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Getting the garden ready for autumn

09th October 2020

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The poet John Keats referred to autumn as the “Season of mists and mellow fruitfulness” and we couldn’t agree more. The harvest season might be mellowing but it has not stopped altogether. Read on for our guide on how to prepare for the season ahead.

There are two dates which are said to herald the start of autumn: this year, it’s September 22, also known as astronomical autumn, and September 1, or meteorological autumn. The former is determined by the Earth’s axis and orbit around the sun whereas the second is determined from splitting the year into four seasons, three months each, coinciding with our Gregorian calendar. Autumn is September, October and November, and Winter December, January and February, and so on and so forth. Splitting the seasons likes this makes it easier for meteorologists to compare weather over time.

The vast majority of us, however, don’t use a date to mark the start of autumn. What we do mark is the chill in the air, the nights drawing in and the leaves changing colour. It’s at this point that we start getting our gardens ready for autumn and the inevitable winter months ahead.

Wrap up warm

The cooler conditions call for warm clothing, including a pair of socks. There’s nothing worse than feeling the cold and damp dew nipping at your toes, forcing you to call a day of gardening short. To combat this, treat your feet to 75 per cent baby alpaca socks from These socks will keep any grower’s feet warm during the colder months which will allow you to spend more time in the garden or on the plot.

There are eight ranges to choose from including thick walking socks, hiking socks and everyday socks – so there’s a pair for every occasion! Alpaca fibre has high insulating properties, repels odour and bacteria but gently wicks away moisture, keeping your feet fresh all day long. You can choose from a great palette and bespoke gift box options. Get yours from

Create compost

In autumn, the leaves on the trees turn yellow and red before falling off altogether. A tree sheds its leaves because it doesn’t need them any more. However, the same cannot be said for us growers, who require fallen leaves to create leafmould: a material created from rotten leaves which is good as a seed-sowing compost and a soil improver. It can be made from stuffing leaves into a compost bin and leaving it to break down.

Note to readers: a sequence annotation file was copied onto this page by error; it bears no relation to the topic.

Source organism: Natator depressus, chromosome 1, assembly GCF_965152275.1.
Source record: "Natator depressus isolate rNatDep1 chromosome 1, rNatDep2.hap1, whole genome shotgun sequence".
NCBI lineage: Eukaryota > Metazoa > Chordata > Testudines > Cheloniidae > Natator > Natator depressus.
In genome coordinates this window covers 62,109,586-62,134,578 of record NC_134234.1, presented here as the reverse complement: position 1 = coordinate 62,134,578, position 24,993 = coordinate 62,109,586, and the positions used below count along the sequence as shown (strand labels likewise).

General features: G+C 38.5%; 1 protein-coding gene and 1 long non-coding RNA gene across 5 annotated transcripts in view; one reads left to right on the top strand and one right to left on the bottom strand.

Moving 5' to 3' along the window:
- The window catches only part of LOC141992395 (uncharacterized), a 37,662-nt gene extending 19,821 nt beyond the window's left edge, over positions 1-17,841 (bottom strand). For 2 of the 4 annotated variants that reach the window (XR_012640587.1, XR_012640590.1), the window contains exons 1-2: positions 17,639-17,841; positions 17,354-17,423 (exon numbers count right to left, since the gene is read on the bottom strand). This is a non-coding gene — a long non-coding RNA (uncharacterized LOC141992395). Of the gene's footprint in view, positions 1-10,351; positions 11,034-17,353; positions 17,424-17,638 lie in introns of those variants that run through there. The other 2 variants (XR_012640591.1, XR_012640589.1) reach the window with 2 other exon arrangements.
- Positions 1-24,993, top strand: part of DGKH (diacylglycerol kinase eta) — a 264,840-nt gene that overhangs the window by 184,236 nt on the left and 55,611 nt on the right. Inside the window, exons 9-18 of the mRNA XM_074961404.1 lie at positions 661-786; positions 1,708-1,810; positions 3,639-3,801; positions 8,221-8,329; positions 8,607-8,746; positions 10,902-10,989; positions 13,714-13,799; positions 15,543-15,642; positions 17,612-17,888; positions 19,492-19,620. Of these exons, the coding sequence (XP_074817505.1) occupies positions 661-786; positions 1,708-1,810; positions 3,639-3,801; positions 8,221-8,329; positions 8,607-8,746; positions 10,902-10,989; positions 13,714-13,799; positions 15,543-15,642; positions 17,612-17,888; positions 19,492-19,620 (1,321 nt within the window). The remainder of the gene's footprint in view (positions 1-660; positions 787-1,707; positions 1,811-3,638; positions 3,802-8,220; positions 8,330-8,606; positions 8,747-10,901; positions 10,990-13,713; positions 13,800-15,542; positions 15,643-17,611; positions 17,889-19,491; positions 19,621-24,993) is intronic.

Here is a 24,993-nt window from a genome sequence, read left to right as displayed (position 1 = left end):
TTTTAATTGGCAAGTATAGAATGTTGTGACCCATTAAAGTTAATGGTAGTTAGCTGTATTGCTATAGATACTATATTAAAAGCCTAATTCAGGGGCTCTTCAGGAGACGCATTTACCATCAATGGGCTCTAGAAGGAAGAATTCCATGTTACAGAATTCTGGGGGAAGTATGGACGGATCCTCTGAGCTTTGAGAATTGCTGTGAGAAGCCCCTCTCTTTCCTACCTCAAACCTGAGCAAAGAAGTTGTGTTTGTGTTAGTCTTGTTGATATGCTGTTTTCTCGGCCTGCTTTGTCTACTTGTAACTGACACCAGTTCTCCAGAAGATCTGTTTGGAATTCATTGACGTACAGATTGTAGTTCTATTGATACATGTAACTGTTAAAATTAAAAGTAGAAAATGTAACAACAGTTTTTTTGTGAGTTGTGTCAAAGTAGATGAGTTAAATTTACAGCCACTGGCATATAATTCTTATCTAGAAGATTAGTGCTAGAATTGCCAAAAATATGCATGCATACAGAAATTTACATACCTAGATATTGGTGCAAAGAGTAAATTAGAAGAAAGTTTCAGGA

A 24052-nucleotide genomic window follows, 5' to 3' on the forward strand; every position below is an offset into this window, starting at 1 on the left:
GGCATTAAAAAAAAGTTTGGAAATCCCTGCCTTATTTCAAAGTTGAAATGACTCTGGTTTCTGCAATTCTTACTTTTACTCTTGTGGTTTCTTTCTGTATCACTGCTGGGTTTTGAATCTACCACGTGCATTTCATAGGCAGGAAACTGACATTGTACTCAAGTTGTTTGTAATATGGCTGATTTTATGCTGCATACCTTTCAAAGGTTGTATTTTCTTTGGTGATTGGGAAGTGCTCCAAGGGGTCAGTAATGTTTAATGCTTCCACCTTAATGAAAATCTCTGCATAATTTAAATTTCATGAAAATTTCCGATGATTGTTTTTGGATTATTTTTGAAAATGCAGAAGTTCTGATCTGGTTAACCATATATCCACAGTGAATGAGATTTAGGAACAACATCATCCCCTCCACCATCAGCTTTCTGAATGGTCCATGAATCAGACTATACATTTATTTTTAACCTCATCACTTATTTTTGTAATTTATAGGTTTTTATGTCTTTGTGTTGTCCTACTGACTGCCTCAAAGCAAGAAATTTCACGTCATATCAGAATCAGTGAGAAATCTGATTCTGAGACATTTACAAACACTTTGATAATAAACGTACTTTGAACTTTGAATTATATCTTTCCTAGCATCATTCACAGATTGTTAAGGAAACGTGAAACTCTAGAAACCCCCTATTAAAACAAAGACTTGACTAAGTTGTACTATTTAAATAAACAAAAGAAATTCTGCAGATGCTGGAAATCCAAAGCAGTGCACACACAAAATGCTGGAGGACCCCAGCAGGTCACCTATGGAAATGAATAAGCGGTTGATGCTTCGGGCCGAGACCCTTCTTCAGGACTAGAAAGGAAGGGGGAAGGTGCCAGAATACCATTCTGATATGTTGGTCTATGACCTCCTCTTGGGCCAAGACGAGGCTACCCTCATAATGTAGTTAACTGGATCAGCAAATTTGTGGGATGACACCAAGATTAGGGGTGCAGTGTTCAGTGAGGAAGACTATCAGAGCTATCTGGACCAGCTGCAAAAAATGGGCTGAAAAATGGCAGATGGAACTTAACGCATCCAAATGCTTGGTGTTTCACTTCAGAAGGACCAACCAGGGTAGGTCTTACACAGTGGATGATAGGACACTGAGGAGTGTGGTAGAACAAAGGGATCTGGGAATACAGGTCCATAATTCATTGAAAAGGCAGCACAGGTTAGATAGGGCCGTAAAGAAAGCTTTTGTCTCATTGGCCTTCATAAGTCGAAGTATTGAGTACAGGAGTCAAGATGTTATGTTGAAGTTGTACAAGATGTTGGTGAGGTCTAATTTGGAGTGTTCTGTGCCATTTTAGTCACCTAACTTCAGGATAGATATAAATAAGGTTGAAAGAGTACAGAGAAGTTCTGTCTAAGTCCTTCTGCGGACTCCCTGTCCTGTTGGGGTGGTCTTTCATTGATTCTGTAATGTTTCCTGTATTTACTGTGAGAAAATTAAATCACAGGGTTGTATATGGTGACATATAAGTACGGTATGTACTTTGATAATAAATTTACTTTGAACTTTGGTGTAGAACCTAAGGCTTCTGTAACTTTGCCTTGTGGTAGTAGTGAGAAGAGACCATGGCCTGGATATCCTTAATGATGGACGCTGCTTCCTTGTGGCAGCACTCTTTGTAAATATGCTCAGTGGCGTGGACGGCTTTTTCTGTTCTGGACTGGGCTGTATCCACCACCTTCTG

The range of compact compost bins from Gardening Works are great for people who have little spare space but love to compost and to create leafmould. The closed sides prevent the heap from drying out and ensures even composting so that the heap will break down faster. What’s more, the bins require no nails or screws to put together. Perfect for waste collected from autumnal clearing and a must for any growing space. Find yours at

Get a greenhouse

With the winter months creeping in, there’s less and less crops that will withstand the UK’s unpredictable weather conditions. Sub-zero temperatures, lashing rain or blustery gales – who knows! However, there’s one thing that is predictable: a greenhouse. Whereas your plants outside will have to put up with fluctuating temperatures which have the capacity to kill them off, plants in a greenhouse or polytunnel will flourish at the same temperature, all year round.

Gardeners have been switching to Keder Greenhouse to extend the growing season. For over 25 years, gardeners of all horticultural interests, hobbyists, amateurs, small holders and professional growers have all reaped the benefited from a Keder Greenhouse.

A greenhouse allows you to grow more, grow healthier crops, have higher yields and get started with spring sowings. Broad beans and peas, for example, can both be sown in the greenhouse in autumn, ready to be planted out in February next year. With its superior industry leading cladding a Keder Greenhouse is the strongest and most durable greenhouse or polytunnel available in the UK. Find out more at

This is a promotional blog post provided by Perilla, Gardening Works and Keder Greenhouse.

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